Travelling further in the Nordic countries brings us to Albert Guðmundsson, a trailblazer if ever there was one. Iceland’s first professional footballer and a man who played for Rangers, Arsenal, and AC Milan: enough for one life, you might think. Guðmundsson was quite the man, however, and in later life his rise from wholesaler through diplomat and then football administrator to politician and party chairman was as incident-filled as any sporting career. His greatest achievement was in pioneering a move towards professionalism and travelling abroad that he later helped consolidate while at the Icelandic Football Federation, all beautifully realised in the fact that so many members of his family took his example to heart and flourished in football and public service.

I should note at this point that more parochial readers need not be put off by the idea of a constant stream of peripheral figures or men they couldn’t recognize if you gave them a picture and turned their full given name into an almost complete Wheel of Fortune style puzzle. The chapters on Dado Pršo (quite correctly bordering on man love) and Basile Boli (what should have been) will bring you back to the recent past, and neatly demonstrate the very different paths to professional football and to Ibrox that are available. And the glorious tales from the incorrigible Barcelona Bear that is Willie Johnston give not only a fair hearing for a man whose angels were too often overshadowed by his demons but also a timely reminder of how appalling and small-minded the governance of our national sport has always been.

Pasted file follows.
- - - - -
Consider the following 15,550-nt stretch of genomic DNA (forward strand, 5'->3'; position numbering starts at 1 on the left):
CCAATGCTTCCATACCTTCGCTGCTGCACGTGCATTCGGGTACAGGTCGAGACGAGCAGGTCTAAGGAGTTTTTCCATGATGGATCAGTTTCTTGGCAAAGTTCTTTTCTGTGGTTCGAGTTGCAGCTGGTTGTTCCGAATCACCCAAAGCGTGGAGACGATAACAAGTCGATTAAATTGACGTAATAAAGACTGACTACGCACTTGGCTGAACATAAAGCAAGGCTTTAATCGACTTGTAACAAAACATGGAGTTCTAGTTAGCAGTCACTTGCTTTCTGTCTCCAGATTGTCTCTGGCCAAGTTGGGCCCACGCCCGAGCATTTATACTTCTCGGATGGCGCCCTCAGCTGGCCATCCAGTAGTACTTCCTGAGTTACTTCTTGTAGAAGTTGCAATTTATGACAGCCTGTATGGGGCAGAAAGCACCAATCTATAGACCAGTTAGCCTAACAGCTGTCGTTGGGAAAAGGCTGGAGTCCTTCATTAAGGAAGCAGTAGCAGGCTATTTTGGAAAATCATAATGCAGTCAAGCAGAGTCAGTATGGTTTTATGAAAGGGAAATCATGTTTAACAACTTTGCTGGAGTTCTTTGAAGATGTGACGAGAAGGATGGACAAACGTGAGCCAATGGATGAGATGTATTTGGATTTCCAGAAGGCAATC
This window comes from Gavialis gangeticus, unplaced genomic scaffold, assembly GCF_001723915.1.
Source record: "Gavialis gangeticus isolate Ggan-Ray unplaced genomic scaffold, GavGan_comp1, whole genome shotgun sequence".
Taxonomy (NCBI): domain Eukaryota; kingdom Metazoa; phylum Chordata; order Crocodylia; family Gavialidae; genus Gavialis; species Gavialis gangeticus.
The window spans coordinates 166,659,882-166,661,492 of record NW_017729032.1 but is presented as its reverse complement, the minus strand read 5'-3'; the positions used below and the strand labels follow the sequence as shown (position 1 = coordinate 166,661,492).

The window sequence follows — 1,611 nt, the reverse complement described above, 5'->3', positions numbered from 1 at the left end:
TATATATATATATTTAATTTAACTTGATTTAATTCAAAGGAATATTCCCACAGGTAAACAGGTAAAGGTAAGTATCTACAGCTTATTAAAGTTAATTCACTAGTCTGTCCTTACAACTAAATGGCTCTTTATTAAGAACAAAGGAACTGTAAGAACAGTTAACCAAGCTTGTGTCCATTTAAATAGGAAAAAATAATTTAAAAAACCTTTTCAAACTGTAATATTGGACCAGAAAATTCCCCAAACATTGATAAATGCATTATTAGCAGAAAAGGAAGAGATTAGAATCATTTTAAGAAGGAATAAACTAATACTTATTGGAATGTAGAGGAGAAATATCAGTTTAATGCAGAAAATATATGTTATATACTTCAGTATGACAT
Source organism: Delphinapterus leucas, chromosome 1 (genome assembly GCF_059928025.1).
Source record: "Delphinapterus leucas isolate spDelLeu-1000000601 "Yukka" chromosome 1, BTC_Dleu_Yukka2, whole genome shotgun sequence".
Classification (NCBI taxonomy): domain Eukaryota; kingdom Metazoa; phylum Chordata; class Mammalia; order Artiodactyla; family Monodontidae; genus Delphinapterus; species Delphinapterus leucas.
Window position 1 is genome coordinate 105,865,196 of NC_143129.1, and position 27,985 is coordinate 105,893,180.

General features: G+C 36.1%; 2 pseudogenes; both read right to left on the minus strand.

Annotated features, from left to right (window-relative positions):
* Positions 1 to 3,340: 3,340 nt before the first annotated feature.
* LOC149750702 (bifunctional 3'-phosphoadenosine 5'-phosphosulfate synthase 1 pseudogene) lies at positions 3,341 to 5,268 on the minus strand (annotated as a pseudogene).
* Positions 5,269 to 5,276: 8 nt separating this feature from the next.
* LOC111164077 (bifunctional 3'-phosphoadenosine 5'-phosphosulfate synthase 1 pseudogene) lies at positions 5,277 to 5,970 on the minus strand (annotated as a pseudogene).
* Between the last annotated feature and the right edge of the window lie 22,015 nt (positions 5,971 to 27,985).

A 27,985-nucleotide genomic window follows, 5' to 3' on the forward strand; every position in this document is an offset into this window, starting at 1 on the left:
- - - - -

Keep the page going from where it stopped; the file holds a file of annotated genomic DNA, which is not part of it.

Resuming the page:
In a book as detailed as this there are bound to be some issues; as with every person who has clearly spent a long time studying their topic there is a tendency to resist the urge to cut some of that detail, resulting in occasional passages reading a little like a (good) Wikipedia entry, and it can be hard at times to balance the central importance of the player selected when compared with the events unfolding at the club or in wider society – Stuart Munro, for instance, often gets lost in his own chapter, a fault that makes the case once more for the unsung nature of the full back!

But there are some selections that clearly outweigh any concerns and, indeed, make the case for future and further research – whether that is on the part of the reader or possibly Ian or another author. Interspersed throughout are mentions of various tours made by the club, to North America and Northern Europe. To say that they were uneventful, either on or off the field, would be quite the fib, but I don’t intend to spoil the stories here. Although I appreciate that some of this ground has previously been covered by, among others, Robert McElroy in the Rangers historian, I would welcome a collected, definitive look at this fascinating aspect of our history. Likewise, there is surely room for a wider look at more of the men who played for Rangers and then went on to manage elsewhere in the footballing world. There have been a number of very good books published in recent years on the way British managers took the game and helped it develop and grow across the world, and this sort of work seems a ripe area for further study.